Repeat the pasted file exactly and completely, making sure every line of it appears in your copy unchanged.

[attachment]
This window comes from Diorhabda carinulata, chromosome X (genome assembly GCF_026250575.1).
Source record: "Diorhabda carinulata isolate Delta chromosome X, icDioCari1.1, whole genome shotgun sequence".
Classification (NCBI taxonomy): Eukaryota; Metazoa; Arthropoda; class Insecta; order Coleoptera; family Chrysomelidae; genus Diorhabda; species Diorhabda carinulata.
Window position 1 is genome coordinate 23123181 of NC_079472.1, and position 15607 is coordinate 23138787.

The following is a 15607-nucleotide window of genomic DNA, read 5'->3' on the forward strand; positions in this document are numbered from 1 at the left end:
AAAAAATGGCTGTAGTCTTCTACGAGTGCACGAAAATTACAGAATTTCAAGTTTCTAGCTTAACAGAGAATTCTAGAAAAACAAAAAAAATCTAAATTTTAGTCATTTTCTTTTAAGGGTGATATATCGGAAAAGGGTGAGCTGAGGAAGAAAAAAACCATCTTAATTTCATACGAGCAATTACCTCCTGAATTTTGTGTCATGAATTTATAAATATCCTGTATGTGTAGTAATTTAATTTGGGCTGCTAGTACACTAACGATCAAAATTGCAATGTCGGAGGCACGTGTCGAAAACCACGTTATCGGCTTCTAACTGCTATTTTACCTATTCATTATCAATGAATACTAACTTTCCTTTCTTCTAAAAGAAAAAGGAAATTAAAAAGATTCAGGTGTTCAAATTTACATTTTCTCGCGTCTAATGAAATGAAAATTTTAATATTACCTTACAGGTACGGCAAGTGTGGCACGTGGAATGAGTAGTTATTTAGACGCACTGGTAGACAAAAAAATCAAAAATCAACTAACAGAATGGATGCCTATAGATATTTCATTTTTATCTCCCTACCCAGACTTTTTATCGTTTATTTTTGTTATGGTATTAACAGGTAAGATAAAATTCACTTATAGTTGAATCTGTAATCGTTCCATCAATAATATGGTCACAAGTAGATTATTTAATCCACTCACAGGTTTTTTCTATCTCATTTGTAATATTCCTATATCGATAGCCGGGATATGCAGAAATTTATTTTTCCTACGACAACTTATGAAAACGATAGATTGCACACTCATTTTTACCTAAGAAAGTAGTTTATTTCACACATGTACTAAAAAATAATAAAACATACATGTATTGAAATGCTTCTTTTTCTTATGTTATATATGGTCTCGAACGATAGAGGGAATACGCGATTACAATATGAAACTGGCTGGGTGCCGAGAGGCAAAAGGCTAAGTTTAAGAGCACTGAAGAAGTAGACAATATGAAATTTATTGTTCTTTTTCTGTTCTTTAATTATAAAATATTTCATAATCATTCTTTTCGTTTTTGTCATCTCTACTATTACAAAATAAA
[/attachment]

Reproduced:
This window comes from Diorhabda carinulata, chromosome X (genome assembly GCF_026250575.1).
Source record: "Diorhabda carinulata isolate Delta chromosome X, icDioCari1.1, whole genome shotgun sequence".
Classification (NCBI taxonomy): Eukaryota; Metazoa; Arthropoda; class Insecta; order Coleoptera; family Chrysomelidae; genus Diorhabda; species Diorhabda carinulata.
Window position 1 is genome coordinate 23123181 of NC_079472.1, and position 15607 is coordinate 23138787.

The following is a 15607-nucleotide window of genomic DNA, read 5'->3' on the forward strand; positions in this document are numbered from 1 at the left end:
AAAAAATGGCTGTAGTCTTCTACGAGTGCACGAAAATTACAGAATTTCAAGTTTCTAGCTTAACAGAGAATTCTAGAAAAACAAAAAAAATCTAAATTTTAGTCATTTTCTTTTAAGGGTGATATATCGGAAAAGGGTGAGCTGAGGAAGAAAAAAACCATCTTAATTTCATACGAGCAATTACCTCCTGAATTTTGTGTCATGAATTTATAAATATCCTGTATGTGTAGTAATTTAATTTGGGCTGCTAGTACACTAACGATCAAAATTGCAATGTCGGAGGCACGTGTCGAAAACCACGTTATCGGCTTCTAACTGCTATTTTACCTATTCATTATCAATGAATACTAACTTTCCTTTCTTCTAAAAGAAAAAGGAAATTAAAAAGATTCAGGTGTTCAAATTTACATTTTCTCGCGTCTAATGAAATGAAAATTTTAATATTACCTTACAGGTACGGCAAGTGTGGCACGTGGAATGAGTAGTTATTTAGACGCACTGGTAGACAAAAAAATCAAAAATCAACTAACAGAATGGATGCCTATAGATATTTCATTTTTATCTCCCTACCCAGACTTTTTATCGTTTATTTTTGTTATGGTATTAACAGGTAAGATAAAATTCACTTATAGTTGAATCTGTAATCGTTCCATCAATAATATGGTCACAAGTAGATTATTTAATCCACTCACAGGTTTTTTCTATCTCATTTGTAATATTCCTATATCGATAGCCGGGATATGCAGAAATTTATTTTTCCTACGACAACTTATGAAAACGATAGATTGCACACTCATTTTTACCTAAGAAAGTAGTTTATTTCACACATGTACTAAAAAATAATAAAACATACATGTATTGAAATGCTTCTTTTTCTTATGTTATATATGGTCTCGAACGATAGAGGGAATACGCGATTACAATATGAAACTGGCTGGGTGCCGAGAGGCAAAAGGCTAAGTTTAAGAGCACTGAAGAAGTAGACAATATGAAATTTATTGTTCTTTTTCTGTTCTTTAATTATAAAATATTTCATAATCATTCTTTTCGTTTTTGTCATCTCTACTATTACAAAATAAA